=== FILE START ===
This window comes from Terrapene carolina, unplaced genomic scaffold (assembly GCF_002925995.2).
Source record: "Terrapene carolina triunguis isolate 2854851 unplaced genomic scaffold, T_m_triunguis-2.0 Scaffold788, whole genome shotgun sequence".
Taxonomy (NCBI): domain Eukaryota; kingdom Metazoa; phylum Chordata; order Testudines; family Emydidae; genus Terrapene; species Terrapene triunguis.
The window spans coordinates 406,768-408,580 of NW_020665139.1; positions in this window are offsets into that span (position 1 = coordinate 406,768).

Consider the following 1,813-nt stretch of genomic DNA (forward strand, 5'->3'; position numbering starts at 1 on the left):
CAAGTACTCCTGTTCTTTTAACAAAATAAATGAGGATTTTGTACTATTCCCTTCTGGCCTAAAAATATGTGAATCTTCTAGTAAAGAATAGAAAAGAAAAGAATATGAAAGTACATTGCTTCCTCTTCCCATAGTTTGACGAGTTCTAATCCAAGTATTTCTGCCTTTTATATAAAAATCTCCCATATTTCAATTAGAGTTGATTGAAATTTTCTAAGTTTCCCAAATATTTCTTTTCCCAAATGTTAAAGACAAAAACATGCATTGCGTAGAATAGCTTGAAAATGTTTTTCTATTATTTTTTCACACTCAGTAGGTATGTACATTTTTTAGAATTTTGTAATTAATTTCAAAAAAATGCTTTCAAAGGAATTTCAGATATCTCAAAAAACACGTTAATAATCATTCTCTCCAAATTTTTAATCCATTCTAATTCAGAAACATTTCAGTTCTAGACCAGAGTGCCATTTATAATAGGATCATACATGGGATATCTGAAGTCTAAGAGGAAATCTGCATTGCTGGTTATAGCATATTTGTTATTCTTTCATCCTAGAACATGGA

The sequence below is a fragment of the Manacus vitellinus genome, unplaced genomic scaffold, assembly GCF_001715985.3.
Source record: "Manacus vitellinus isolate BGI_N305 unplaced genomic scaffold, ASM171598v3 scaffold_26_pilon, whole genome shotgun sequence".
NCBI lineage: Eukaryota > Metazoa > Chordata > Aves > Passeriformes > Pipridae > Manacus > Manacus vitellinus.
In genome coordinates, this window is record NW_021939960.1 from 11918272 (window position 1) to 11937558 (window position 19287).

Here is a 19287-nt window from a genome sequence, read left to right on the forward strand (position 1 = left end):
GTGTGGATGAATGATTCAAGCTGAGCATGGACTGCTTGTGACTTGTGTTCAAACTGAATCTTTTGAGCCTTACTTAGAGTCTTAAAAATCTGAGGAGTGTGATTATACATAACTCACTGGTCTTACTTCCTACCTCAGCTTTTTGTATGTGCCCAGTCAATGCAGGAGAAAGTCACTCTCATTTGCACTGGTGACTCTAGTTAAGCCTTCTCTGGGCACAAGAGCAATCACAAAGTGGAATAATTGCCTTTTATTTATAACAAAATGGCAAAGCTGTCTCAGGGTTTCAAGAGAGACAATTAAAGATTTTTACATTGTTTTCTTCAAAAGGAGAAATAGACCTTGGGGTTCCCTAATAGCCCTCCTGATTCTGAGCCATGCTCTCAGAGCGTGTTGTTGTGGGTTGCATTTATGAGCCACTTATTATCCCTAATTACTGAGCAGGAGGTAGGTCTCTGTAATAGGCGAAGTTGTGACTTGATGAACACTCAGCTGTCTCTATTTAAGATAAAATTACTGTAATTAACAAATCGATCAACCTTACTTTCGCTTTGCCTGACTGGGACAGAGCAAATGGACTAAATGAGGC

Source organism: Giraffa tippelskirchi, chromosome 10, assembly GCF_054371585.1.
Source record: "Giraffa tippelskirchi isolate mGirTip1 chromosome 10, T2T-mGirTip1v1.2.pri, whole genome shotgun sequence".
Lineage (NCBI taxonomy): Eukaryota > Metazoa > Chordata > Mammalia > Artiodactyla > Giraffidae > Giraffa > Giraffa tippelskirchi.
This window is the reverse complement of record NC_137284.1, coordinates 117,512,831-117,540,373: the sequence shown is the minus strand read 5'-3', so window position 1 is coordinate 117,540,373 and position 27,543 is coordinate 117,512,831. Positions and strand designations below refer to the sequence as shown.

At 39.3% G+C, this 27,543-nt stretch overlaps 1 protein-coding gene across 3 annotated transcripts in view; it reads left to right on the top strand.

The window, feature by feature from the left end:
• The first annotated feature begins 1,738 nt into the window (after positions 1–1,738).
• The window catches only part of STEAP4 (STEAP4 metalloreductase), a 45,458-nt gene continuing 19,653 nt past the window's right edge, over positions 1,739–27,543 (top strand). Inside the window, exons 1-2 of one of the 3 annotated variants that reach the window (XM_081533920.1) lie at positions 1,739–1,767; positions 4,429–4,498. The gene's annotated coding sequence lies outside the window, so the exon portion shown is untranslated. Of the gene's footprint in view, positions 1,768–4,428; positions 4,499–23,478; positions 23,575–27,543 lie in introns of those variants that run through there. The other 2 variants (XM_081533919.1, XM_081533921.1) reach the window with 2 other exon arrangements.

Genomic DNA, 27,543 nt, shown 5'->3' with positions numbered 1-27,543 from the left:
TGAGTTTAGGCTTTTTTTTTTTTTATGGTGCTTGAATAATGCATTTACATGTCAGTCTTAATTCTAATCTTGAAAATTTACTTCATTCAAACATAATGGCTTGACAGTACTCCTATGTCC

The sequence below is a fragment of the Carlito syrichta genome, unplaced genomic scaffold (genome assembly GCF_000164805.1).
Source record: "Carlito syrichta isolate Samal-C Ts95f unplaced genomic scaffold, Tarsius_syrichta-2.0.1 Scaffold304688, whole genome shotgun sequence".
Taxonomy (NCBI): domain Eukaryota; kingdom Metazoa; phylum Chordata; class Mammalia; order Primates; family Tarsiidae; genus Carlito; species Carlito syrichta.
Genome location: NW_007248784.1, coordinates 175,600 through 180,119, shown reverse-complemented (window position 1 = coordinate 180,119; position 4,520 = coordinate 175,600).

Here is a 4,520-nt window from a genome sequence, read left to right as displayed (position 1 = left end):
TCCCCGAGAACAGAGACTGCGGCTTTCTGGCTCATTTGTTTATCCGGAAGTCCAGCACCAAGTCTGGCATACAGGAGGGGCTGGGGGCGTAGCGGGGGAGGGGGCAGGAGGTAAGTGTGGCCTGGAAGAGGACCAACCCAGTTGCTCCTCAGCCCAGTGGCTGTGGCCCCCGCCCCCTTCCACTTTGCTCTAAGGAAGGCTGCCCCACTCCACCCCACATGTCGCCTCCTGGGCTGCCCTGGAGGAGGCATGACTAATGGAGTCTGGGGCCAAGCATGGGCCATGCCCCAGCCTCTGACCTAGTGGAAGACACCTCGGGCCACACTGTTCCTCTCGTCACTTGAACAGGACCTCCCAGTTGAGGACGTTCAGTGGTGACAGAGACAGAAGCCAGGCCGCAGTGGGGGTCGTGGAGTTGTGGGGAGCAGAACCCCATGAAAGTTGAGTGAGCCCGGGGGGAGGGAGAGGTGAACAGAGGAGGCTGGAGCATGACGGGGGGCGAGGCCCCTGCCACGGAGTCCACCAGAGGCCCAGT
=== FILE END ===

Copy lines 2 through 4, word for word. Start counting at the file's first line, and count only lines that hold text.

Source record: "Terrapene carolina triunguis isolate 2854851 unplaced genomic scaffold, T_m_triunguis-2.0 Scaffold788, whole genome shotgun sequence".
Taxonomy (NCBI): domain Eukaryota; kingdom Metazoa; phylum Chordata; order Testudines; family Emydidae; genus Terrapene; species Terrapene triunguis.
The window spans coordinates 406,768-408,580 of NW_020665139.1; positions in this window are offsets into that span (position 1 = coordinate 406,768).